Guy N. Woods had a love for books, and expressed that love and admiration in an editorial in the Gospel Advocate, from which comes the following: “Books are history’s most priceless heritage, the storehouse of the wisdom of the ages. Were it not for them, but little, very little of man’s thrilling past would be known and preserved for us and the struggle of mankind through the ages only imperfectly realized. To consort with those who lived in ages past, reliving their experiences and profiting by their mistakes and rejoicing in their triumphs is surely one of the noblest and grandest privileges vouchsafed to man. Blessed indeed is he who has made books his friends. They are ever present to stir his emotions, cheer his heart and edify his mind; and, when on occasion they are neglected, they exhibit no resentment, upbraid him not, but patiently wait his pleasure to flood his heart and mind again with their precious stock of rich resources. A collection of good books is a fairyland of delight, a storehouse of treasure, providing a haven from the world’s current distresses, putting all who choose in the company of the earth’s greatest philosophers, its most noble thinkers and its wisest minds” (Gospel Advocate, November 1991, page 32).

Solomon had something to say about books: “And furthermore, my son, be admonished: of making many books there is no end; and much study is a weariness of the flesh” (Ecc. 12:12). There are two things in that verse that catch my attention. First, “of the making of many books there is no end.” Twenty years ago it was reported that 175,000 new books were printed annually. That was before the age of digital books and Kindle Readers. The second thing Solomon said is something I have experienced personally: “Much study is a weariness of the flesh.” To that I simply say, “Amen!”

Unfortunately, much of what is printed today is not worth the paper it is printed on. Wayne Jackson addressed this very point some years ago, and no doubt things have gotten worse in this category. “When one contemplates the vast number of volumes on biology, zoology, anthropology, geology, astronomy, etc., that are rank with materialistic theories of origins and skeptical concepts of the diversity of living organisms, he encounter a vast library of pathetic ignorance couched in mere phraseology that is wild with speculation and void of concrete evidence. If one may borrow a hyperbole from the apostle John, not all the books of the entire world  are capable of containing the bizarre religious theories that humanity has concocted as substitutes for divine revelation. From the mysticism of the Far East, to the violence-laced confusion of the Middle East, to the myriads of absurd doctrines in both Catholicism and Protestantism—that have faint whispers of Christian teaching in the shadows—there is a maze of literary confusion” (Christian Courier, February 2006). Much of what is sold in bookstores, particularly the religious section, is nothing more than spiritual cotton candy; it tastes good as it goes in, dissolves quickly, and adds nothing of significant value to those who eat thereof.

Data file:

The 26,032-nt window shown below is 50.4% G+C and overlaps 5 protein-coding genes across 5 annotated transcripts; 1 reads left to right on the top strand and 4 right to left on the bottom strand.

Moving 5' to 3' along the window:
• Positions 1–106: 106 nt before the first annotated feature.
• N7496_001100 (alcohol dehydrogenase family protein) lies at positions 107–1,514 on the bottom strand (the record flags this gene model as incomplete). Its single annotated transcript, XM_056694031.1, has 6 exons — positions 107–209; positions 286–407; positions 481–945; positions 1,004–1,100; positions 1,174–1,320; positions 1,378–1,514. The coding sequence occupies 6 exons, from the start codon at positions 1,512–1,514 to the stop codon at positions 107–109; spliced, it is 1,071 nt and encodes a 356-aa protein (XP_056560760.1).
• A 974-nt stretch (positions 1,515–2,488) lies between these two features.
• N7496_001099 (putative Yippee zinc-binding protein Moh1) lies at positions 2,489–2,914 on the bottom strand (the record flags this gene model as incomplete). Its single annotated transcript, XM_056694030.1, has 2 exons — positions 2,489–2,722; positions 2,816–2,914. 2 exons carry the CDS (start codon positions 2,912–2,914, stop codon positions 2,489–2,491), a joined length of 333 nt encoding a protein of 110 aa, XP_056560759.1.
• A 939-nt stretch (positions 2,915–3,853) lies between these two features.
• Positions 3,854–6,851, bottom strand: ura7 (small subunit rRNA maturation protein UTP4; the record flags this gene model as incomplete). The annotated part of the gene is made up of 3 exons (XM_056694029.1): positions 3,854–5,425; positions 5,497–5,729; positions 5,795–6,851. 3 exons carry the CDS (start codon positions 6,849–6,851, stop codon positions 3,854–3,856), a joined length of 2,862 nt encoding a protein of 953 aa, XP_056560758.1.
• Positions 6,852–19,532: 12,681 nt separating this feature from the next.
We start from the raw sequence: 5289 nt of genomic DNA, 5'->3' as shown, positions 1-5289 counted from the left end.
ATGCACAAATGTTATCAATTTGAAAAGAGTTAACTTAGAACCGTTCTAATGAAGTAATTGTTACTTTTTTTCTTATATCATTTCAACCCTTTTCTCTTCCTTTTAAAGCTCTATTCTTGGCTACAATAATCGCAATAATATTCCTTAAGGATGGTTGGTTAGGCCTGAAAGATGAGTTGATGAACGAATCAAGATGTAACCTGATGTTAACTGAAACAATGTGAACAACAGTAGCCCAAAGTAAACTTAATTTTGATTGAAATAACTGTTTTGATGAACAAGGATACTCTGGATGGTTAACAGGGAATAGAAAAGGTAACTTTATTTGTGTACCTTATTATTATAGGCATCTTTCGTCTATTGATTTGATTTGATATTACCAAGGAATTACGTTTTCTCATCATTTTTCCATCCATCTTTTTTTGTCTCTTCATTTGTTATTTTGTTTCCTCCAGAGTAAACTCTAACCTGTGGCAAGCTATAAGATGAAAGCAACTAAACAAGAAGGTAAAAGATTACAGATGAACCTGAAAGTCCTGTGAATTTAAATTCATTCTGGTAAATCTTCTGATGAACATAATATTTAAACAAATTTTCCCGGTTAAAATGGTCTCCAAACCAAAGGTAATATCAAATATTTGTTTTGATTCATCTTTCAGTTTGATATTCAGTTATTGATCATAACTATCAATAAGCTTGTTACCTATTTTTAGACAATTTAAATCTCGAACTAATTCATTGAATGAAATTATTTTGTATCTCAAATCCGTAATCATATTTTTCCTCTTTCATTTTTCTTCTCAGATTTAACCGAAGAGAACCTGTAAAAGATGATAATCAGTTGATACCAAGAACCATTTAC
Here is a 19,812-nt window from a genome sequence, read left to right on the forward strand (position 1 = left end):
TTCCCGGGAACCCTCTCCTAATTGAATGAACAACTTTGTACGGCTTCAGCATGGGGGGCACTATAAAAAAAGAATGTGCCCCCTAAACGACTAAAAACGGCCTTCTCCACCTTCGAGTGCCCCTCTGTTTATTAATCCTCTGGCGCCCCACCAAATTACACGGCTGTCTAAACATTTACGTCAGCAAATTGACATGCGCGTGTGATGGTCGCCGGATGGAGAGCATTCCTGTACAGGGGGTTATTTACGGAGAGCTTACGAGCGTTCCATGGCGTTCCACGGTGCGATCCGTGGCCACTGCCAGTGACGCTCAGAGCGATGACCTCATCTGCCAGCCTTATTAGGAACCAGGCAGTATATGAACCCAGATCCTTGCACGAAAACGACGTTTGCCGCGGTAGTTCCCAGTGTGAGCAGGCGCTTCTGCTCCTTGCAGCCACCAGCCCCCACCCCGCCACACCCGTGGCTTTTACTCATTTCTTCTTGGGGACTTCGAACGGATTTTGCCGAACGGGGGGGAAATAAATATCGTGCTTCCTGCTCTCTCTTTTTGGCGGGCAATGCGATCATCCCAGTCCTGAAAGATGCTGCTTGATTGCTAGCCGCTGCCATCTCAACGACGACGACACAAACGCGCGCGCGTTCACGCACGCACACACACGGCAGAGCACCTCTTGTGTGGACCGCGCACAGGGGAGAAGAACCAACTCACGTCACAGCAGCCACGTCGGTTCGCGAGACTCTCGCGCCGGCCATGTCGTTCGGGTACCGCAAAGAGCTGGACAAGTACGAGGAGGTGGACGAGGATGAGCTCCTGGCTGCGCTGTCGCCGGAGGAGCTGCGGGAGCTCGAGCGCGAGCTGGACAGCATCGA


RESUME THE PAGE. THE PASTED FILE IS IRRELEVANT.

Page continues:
One more observation is in order. Christians should go about building a good personal library. Most important of all, they should spend time in the Book of books. All else is inconsequential so far as the value and lasting effect any single book will have upon your life. With regard to reading, brother Woods had these comments: “There is, I think, no work in which man engages in which there is such great obligation to be both efficient and proficient. Great though one’s natural talents are, no man approaches his potential who is indolent in mind, who does not enjoy and use good books. He who brings within reach of lost humanity life eternal, sows the seed of immortality, contributes to the well being of those involved in a fashion not otherwise possible and while so doing faithfully serves his Creator. To achieve these goals, one must study. Great though a man's native talents are and respectable his formal education, I have never known one to attain to his potential in life who is mentally lazy, intellectually indolent and has little or no regard for good books.” I’ll close with this beautiful poem by Wordsworth:

Books are yours,
Within whose silent chambers treasure lies
Preserved from age to age; more precious far
Than that accumulated store of gold and orient gems
Which, for a day of need,
The sultan hides deep in ancestral tombs.
These  hoards of truth you can unlock at will.